Dear Monty: My agent keeps telling me to submit offers of $100,000 over asking. Our price range is from $900,000 up to $1.4 million. Southern California is the area.

Should we be worried about her tactics in this market? She keeps telling us a cash investor offer will beat us out, and if we go over at least $100k, we will have a fighting chance.

A red flag is going off for me. Should I be concerned?

Monty: Only you can answer the question accurately. I have not been at your side through the entire experience.

In today’s world, all of the information a real estate agent provides to consumers of brokerage services is available to you directly online.

Most consumers are not yet aware of how the internet and software has made this possible. Some consumers realize that the availability of online housing information significantly reduces the value of the agent’s service.

Gradually, consumers will realize they are paying a high price for what has become a low-value service while the industry is hanging on to its 120-year-old business model.

Another industry problem is the low barrier to becoming a real estate agent. A hairstylist in my state must spend 1,500 hours to get a license to sell a $30 haircut, and your hair grows back.

Your home is likely to be the most expensive purchase you will ever make, and in my state, the agent needs 72 hours of pre-license training.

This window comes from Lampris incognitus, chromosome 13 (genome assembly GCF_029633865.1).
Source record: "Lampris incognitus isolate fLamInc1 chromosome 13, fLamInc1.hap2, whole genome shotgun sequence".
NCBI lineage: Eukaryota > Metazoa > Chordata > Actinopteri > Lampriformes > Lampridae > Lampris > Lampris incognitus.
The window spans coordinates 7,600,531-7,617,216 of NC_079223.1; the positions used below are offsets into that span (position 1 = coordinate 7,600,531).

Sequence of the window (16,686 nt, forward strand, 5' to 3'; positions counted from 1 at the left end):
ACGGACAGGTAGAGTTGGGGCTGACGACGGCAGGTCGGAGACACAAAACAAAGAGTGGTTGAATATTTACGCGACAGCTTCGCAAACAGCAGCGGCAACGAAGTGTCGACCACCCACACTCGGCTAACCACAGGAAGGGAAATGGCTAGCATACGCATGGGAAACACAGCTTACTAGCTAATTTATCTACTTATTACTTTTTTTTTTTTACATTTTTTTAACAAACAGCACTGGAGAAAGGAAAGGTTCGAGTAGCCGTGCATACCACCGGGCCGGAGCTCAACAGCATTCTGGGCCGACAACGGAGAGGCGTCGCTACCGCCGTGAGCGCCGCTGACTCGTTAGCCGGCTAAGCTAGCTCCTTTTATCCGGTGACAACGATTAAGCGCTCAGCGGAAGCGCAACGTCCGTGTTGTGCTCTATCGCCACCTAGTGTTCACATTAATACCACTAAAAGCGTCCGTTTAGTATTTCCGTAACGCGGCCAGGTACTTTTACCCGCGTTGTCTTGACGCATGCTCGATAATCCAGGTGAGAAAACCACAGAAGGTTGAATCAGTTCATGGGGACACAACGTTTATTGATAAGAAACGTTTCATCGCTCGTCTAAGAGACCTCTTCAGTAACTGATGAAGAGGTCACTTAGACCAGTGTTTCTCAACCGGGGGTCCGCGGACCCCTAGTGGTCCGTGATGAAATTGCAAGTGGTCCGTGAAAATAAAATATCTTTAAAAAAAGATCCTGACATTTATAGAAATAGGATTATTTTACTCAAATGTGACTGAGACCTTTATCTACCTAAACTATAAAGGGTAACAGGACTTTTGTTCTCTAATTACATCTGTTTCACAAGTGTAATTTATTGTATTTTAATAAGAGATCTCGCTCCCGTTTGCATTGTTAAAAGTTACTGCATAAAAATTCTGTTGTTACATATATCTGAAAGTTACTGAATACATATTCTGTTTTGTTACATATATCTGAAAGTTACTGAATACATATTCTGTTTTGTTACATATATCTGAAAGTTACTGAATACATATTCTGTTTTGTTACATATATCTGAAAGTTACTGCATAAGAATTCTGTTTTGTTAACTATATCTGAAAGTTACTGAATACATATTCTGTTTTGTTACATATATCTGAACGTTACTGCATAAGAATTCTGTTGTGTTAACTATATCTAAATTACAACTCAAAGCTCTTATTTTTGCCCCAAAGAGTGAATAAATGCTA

To top this all off, the agent has a severe conflict of interest, and the agent’s multiple listing filter creates a situation in which agents can take advantage of that conflict.

Because the customer has no direct multiple listing access, they will never know.

Your Choices

No. 1: Stay with your agent.

Pros: Easiest to do. It saves time — nothing to learn.

Cons: It may be costly. You will miss owner-direct homes.

No. 2: Find a new agent.

Pros: A more informed choice; a fresh start.

Cons: Takes time; similar results; you miss owner-direct homes.

No. 3: Use a discount agent.

Pros: May save money.

Cons: It may not save money. You will miss owner-direct homes.

No. 4: Use a for-sale-by-owner website.

Pros: Wider selection; more negotiating power; may save money; more control; more confidence.

Cons: Minimal customer service. You may not save money.

No. 5: Buy direct from an owner.

Pros: Better chance to save; wider selection; more negotiating power; more control; more confidence.

Cons: May not save money. Requires simple education.

Click here for a Dear Monty article, “How to challenge a home appraisal,” that includes a description of the components of a home appraisal.

Context

There is no certainty in the real estate market with the general pros and cons stated above.

How can you ever be sure you will save money? You may make an informed choice to spend more than anyone else. You may learn how to evaluate a home and still make a mistake.

Real estate agents and appraisers do that often, so you will not be immune. Click here for a Dear Monty article about a “Do-it-yourself home search” if you are willing to educate yourself.

It will take less time than you expect, and it will stick with you for all your future buying and selling experiences. More than 10% of all residential transactions in 2022 were owner-direct.

Richard Montgomery is the author of House Money: An Insider’s Secrets to Saving Thousands When You Buy or Sell a Home. He advocates industry reform and offers readers unbiased real estate advice. Click here to ask him a question at DearMonty.com, or follow him on Twitter at @dearmonty. The opinions expressed are his own.